Forecourt: Renault Clio

Forecourt: Renault Clio

It’s come a long way since the old Papa and Nicole days. Laura Thomson tests the latest version of the French supermini

What is it?

This is the facelift of Renault’s fourth-generation Clio, which was launched back in 2012. Now in its 25th year, the Clio has matured significantly, with the French carmaker introducing a host of new styling and design cues, alongside a new diesel powertrain – the 1.5-litre dCi 110 – and the option of the pre-existing clioTCe 120 petrol engine with a manual transmission. On the exterior a new grille, re-profiled bumpers and a cleverly designed LED light signature feature, while C-shaped daytime running lights can also be specified. Cabin quality has improved greatly.

What’s under the bonnet?

We tested a car equipped with the new diesel powertrain coupled with a six-speed manual gearbox. The poky unit produces 108bhp, more than enough to propel the 1204kg B-segment model around, while a spread of torque across the rev range means it can accelerate with ease 
in any gear. The typical diesel 
engine rattle is particularly noticeable when the car is idle or moving slowly, but fades to an indistinct hum in the intermittent period to 3,000 revs. The dCi 110 returns an impressive 80.7mpg, while emitting just 90g/km CO2.

What’s the spec like?

The new diesel engine is only available in the top-level Dynamique S Nav trim, and while its host of standard spec – including a Bose sound system and the new R-link connectivity system – make the almost-£18,000 price tag worthwhile, drivers looking to spend less are unable to benefit from the new powertrain. However, the basic-trim Clio starts from £10,495, meaning the range includes both affordable and high-end (for the B-segment) options.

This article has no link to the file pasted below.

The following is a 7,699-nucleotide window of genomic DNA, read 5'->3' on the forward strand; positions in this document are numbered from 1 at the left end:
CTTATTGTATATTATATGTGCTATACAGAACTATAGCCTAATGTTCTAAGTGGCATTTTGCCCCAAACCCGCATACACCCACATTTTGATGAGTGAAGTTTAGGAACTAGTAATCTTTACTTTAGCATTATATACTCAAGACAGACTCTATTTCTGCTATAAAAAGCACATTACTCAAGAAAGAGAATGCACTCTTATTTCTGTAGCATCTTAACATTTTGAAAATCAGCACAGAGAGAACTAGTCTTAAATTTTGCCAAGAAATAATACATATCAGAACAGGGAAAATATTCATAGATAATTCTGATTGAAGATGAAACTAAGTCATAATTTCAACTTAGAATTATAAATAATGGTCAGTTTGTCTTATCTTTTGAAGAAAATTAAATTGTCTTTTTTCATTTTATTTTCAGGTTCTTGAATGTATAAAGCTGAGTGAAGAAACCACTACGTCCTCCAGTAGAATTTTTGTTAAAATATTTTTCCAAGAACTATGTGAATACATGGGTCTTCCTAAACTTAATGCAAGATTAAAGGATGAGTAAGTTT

What’s it like to drive?

New polyurethane suspension bump stops and a quicker steering rack give the car improved agility and body control, but not enough to make the drive markedly different to that of its predecessor. The stop/start feature, which comes as standard on a number of the Clio grades, is easy to get along with. A driver-activated Ecomode, which is standard on the Dynamique Nav model and above, can reportedly improve fuel economy by up to 12 per cent.

What do the press think?

Auto Express writes: ‘The Clio is a freshly styled alternative to its supermini rivals, offering plenty of kit and efficient engines.’

What do we think?

As promised by Renault, the Clio is now much more mature and versatile than ever before. This facelift refreshes the product in order to keep up with its constantly improving competitors. The car is sure to remain popular.

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